Cultural and EducationalWeekly Series

247th Anniversary of the U.S. Navy: Remarks by Dennis Wright, Capt, U.S. Navy (ret.)

OCTOBER 15, 2022

Remarks by Dennis L. Wright, Capt, U.S. Navy (ret.)

Good afternoon. It is a real pleasure for me to be here with you today as we mark the 247th anniversary of the founding of the United States Navy.

But before I begin, let me first recognize and thank the elks and all those involved in planning and hosting this event. As we would say in the navy, bravo Zulu! – – well done.

When our Navy was first formed on October 13, 1775, it paled in comparison to the colonial fleets of England, France and Spain. Today, it is unrivaled thanks to the vision of our forefathers. But it took more than just a vision, it also took technological advances and American ingenuity. But even more importantly, it took the dedication, spirit and sacrifices of those sailors that served. This is what I want to talk with you about today.

If you ask people to tell you something about the navy, they might recall the 122-year history of Army-Navy football and how Navy shut-out the Army 24-0 in that first game back in 1890. Or how the Navy has gone on and dominated the Army amassing 62 wins with only 53 losses and 7 ties including the Navy’s impressive 14 consecutive game win streak from 2002 to 2015 and of course who can forget last year’s 17-13 Navy victory. But enough about who has the better team. Oh, you want to ask about the Air Force – – they are in a whole another league.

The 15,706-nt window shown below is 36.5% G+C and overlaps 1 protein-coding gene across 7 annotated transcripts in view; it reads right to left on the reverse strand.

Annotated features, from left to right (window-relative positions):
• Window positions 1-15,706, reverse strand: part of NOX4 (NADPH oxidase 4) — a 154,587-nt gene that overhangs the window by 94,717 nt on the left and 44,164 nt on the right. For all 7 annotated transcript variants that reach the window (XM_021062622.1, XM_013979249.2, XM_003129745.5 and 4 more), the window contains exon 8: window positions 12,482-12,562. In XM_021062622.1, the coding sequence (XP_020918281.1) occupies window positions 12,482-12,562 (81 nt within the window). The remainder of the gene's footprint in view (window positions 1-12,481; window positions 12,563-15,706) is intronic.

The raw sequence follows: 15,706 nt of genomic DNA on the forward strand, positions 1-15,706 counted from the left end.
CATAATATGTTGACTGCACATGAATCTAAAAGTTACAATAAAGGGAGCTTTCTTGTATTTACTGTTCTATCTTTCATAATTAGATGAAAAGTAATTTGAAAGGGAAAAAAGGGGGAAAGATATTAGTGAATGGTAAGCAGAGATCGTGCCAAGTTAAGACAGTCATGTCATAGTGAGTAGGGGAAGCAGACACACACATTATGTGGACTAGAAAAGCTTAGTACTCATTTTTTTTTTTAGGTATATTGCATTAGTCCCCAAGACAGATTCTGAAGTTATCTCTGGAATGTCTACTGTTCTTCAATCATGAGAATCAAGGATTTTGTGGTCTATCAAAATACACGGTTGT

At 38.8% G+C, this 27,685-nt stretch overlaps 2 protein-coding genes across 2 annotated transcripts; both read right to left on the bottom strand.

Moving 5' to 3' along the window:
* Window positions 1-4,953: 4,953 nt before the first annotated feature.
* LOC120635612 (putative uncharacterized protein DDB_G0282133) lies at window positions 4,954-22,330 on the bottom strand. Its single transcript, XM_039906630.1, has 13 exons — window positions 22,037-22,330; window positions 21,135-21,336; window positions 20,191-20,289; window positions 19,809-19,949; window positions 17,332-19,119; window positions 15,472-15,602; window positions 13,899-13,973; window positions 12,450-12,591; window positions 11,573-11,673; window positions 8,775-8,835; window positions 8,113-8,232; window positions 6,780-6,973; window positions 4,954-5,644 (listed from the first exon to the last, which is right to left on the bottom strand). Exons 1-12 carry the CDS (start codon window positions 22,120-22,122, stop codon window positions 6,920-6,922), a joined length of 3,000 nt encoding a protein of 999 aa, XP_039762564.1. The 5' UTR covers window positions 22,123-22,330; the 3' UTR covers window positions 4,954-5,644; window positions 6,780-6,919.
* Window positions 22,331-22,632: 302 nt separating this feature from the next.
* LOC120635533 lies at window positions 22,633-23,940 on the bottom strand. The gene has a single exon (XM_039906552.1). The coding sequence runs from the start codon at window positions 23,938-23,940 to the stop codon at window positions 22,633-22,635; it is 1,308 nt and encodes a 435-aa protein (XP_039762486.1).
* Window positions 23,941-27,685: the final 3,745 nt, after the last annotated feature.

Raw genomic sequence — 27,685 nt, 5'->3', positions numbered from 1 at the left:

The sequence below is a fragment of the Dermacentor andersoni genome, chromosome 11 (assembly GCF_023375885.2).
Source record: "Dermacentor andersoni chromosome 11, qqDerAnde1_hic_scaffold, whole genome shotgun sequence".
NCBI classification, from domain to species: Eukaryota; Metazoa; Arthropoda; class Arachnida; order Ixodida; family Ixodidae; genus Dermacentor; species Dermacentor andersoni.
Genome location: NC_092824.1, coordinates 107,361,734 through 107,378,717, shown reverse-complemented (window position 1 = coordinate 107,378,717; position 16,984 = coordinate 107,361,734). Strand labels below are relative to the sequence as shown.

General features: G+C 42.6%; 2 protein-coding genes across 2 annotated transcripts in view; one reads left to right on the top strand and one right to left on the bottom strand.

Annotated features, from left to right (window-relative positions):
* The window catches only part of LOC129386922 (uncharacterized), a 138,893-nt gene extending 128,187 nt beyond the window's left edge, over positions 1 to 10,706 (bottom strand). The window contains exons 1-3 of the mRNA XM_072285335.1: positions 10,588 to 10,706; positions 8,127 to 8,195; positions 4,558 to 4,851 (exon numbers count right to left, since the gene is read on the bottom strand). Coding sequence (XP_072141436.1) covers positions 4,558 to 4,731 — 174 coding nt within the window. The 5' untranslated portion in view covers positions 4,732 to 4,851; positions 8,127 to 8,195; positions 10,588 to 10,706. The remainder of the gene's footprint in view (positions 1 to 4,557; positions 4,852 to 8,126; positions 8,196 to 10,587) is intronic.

Now if football is not on their minds, they might think of some of the great naval movies such as “Run Silent, Run Deep”, “In Harm’s Way”, “Men of Honor”, “Officer and a Gentleman”, “Midway”, “Tora Tora Tora”, “Hunt for Red October” or one of my personal favorites “Sand Pebbles”, starring Steve McQueen. Or this year’s top grossing move, “Top Gun: Maverick,” with Tom Cruise.